Confucius said people “should not waste their time on trivial games—they should play Go” and to welcome in the Chinese New Year, Cheadle Hulme School students have heeded his advice, learning how to play one of the world’s oldest tactical board games.(Left to right) Liam Charles, Jacob Haynes, Mr Zaheer Ahmed, Max Cahill, Miles Mountney and Yinglan Zheng.
The game, originating from China more than 2,500 years ago, tests students’ co-operation and the art of negotiation, and is a welcome new mental challenge for both Junior and Senior School students.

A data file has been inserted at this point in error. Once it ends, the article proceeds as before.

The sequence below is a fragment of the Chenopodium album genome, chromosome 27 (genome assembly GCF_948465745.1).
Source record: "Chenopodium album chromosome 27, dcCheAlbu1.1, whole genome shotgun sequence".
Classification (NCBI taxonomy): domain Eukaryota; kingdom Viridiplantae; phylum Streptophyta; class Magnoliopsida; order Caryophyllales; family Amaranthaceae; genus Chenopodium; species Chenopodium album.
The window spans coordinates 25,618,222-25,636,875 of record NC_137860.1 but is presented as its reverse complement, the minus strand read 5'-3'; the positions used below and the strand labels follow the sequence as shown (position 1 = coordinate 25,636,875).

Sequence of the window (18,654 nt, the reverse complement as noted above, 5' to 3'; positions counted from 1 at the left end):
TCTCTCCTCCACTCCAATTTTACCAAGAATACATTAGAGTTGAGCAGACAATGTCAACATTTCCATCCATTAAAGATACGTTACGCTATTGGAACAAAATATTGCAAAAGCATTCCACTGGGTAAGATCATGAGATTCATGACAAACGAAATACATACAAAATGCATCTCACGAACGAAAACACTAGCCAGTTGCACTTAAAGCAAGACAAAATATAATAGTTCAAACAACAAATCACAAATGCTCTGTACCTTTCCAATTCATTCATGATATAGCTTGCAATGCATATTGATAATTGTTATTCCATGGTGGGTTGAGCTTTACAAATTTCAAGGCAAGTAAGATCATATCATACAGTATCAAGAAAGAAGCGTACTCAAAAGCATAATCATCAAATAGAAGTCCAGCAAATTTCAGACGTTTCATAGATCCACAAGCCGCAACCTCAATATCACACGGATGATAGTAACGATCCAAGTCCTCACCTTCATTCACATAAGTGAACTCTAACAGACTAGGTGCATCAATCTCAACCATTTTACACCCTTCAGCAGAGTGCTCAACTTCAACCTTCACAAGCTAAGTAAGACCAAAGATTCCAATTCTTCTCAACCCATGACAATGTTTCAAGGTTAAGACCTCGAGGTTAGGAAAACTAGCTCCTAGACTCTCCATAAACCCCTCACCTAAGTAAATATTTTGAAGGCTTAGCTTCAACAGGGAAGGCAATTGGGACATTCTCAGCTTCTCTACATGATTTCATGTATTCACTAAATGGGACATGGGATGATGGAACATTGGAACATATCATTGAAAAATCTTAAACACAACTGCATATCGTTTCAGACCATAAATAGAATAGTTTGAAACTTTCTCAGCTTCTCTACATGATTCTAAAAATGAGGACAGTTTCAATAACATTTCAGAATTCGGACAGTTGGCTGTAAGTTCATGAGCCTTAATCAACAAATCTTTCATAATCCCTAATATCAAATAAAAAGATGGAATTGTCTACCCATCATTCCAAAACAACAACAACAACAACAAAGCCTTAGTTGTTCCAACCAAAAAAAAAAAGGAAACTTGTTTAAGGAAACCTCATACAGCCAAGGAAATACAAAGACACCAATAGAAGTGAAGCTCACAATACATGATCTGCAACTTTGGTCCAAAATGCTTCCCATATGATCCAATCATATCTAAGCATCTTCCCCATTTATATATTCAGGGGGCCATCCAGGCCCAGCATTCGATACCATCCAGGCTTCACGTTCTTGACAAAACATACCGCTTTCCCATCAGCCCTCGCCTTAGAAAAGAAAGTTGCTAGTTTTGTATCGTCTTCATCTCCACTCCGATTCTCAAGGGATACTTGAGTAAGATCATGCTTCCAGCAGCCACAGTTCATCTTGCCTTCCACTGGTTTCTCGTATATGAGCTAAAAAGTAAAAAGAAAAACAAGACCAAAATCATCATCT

Semi-professional Go player and member of the British Go Association, Martin Harvey, who has represented the UK in international tournaments, has been helping students learn the simple rules: “There’s much more to the game than chess. It will help students develop social skills, confidence good grace at losing and have fun. My aim is to develop a pool of great players, with Cheadle Hulme School becoming a beacon for Go in the North West”
The school has followed in the footsteps of some of the top universities in the country, such as Cambridge, Oxford and Durham, who already have their own Go clubs.Go expert, Martin Harvey with Max Hufton and Tillie Conroy.
CHS students say they enjoy playing Go for its meritocracy and complex strategy. Indeed, it is considered so complex that the best computer programs regularly lose when playing Go against humans and computer programmers refer to Go as “the last refuge of human intelligence”